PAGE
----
State Sen. Dennis Bradley Jr. of Bridgeport and former city school board chair Jessica Martinez, who once served as his campaign treasurer, could go on trial in federal court in Bridgeport as early as Wednesday on charges that they conspired to cheat the state’s public campaign financing program out of about $180,000.
Jury selection began Tuesday and will continue Wednesday morning. When the trial opens, the government’s case will turn on a party Bradley threw — at which he announced he was running for state Senate — at Dolphin’s Cove, a marina and restaurant on the city’s east side on March 15, 2018.
Bradley says the event was a customer appreciation event for clients of his law firm — at which he happened to reveal he was running for office. But federal prosecutors have said they have a battery of witnesses and evidence that will show Bradley, Martinez and others in the campaign altered campaign contribution records and misled state election regulators so that a pricey campaign kickoff wouldn’t block Bradley from obtaining public grants to pay for the rest of the race.
Bradley and Martinez are both accused of conspiracy and fraud charges in a case where a conviction could untrack his ambition to win the mayor’s office. Martinez is charged additionally with lying to the FBI and to the grand jury that handed down an indictment in the case a year ago.
The trial is in Bridgeport.
Records on file with the court and with state elections regulators show that, after the Dolphin’s Cove event, Bradley qualified for an $84,140 state campaign grant, which he used to win a Democratic primary in August 2018 in a district that includes parts of Bridgeport and Stratford. His application for another $95,710 taxpayer financed campaign grant to run in the general election was denied by the State Elections Enforcement Commission, which had begun an investigation based on a “Citizen’s Complaint” about the Dolphin’s Cove event.
Even without the second grant, Bradley bested his Republican opponent, winning 87% of the general election vote. The U.S. Attorney’s office is charging Bradley and Martinez in connection with both grants, arguing both were part of the same conspiracy to defraud the state campaign financing program, known as the Citizen Election Program.
The indictment suggests that Bradley and his campaign staff were knowingly breaking campaign finance laws within weeks of the Dolphin’s Cove event. In May 2018, he sent what apparently was intended to be an inspiring text message to Martinez and other staffers, promising that “through our continued faithfulness the brightest day will come.”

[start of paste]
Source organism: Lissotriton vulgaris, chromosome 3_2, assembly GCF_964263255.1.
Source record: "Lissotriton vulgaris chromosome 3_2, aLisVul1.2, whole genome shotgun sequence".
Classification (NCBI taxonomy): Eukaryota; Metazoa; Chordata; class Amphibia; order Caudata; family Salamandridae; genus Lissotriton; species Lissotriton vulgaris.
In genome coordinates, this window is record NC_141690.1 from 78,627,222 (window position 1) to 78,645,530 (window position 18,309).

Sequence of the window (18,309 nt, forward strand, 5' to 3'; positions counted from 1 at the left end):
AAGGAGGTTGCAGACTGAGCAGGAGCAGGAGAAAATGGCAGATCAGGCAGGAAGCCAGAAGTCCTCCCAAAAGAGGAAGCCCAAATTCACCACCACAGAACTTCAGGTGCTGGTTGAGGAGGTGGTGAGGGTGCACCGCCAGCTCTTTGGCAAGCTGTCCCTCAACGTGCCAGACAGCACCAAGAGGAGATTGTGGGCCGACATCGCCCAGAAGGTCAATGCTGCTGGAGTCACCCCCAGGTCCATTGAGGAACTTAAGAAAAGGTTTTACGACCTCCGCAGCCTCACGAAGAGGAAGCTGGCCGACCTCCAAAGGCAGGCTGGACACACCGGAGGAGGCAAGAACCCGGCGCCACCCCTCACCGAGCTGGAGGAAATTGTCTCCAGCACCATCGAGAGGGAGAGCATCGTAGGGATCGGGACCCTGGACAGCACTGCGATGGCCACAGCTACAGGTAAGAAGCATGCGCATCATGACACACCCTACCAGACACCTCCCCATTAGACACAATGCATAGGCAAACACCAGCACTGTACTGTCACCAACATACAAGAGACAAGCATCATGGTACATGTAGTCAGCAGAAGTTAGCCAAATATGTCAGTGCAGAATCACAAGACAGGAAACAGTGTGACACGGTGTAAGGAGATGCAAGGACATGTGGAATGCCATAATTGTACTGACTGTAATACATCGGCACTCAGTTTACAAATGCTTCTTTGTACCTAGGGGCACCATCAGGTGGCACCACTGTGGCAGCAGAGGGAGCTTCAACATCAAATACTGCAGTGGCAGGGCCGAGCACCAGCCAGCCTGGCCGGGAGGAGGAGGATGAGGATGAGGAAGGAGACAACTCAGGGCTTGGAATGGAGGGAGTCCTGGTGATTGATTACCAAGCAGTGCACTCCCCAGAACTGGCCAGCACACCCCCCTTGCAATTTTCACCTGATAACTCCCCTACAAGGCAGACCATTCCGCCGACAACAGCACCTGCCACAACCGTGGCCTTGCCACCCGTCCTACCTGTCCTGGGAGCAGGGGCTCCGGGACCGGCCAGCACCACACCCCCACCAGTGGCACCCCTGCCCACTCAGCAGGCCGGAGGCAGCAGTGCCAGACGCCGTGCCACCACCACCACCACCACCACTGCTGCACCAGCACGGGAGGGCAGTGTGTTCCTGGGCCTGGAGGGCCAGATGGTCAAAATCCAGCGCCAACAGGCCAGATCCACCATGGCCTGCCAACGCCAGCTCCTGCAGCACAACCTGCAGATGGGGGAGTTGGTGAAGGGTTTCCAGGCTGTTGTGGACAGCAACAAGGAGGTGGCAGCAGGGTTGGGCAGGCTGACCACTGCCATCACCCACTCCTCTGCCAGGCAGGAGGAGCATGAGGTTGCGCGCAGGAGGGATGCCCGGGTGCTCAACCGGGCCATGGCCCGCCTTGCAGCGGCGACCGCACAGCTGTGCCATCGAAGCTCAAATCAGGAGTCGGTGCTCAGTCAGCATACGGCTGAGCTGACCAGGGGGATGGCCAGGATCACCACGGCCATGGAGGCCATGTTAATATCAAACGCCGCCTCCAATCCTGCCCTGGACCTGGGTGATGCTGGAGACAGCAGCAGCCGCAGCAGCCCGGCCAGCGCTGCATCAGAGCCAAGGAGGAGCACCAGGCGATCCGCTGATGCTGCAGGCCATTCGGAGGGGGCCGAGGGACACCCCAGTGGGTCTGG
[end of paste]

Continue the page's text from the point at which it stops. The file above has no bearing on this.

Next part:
A staffer replied: “Don’t worry Dennis if you go to jail you are a lot cuter than (another convicted Bridgeport politician) — u will be ok and I’ll make sure ur commissary always has enough so you can make toilet wine and mufungo.” [Mufungo is slang for a dish made by prisoners using chips, ramen and rice.]
Federal authorities would not identify the politician whose name was deleted from the indictment.
The indictment refers also to text messages between Bradley and campaign volunteers in which one of the volunteers asks, “Wouldn’t that be illegal?” to call the Dolphin’s Cove affair a client appreciation event. The event had many trappings of a campaign kick-off, and staffers collected $430 in contributions from attendees, but altered dates on the donation cards.
“No it’s a BDK law group party,” Bradley replied.
In another exchange, a campaign volunteer asked a Bradley political consultant whether invitations should read, “Join us for a special announcement.” The consultant replied, “We can’t. It’s not supposed to be a campaign event.”
Later a campaign consultant asked Bradley in a text message, “How much was the bill for BDK last night? $10,000?” The indictment said Bradley responded “with a shushing emoticon” and the consultant answered “with laughing emoticons.”
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Over the year since the indictment, Martinez tried, but failed, to have her case severed from that of Bradley and tried separately.
Among other things, Martinez has said in court filings that she intends to defend herself by blaming Bradley. In addition to being her boss in the 2018 campaign, she said Bradley was her lawyer. She implies in her court filings that she got in trouble by following his advice.
When testifying at the grand jury that indicted her, Martinez denied that political contributions were collected at the Dolphin’s Cove event, which she said was an affair put on by Bradley’s law firm, BDK Law Group. The following questions and answers took place at the grand jury between federal prosecutors and Martinez in September 2020:
Q. OK. Let’s talk about Dolphin’s Cove quickly. You’re involved.
A. No. Dolphin’s Cove had zero to do with me and the campaign. Dolphin’s Cove was a BDK event, the law firm’s event, thanking the community, in which I knew state Sen. Bradley was going to announce his run for state Senate.
Q. You knew there would be fundraising there though, right?
A. There was no fundraising there. There was no fundraising there. But at any rate, I was not the treasurer yet. The campaign did not begin. That was a BDK event.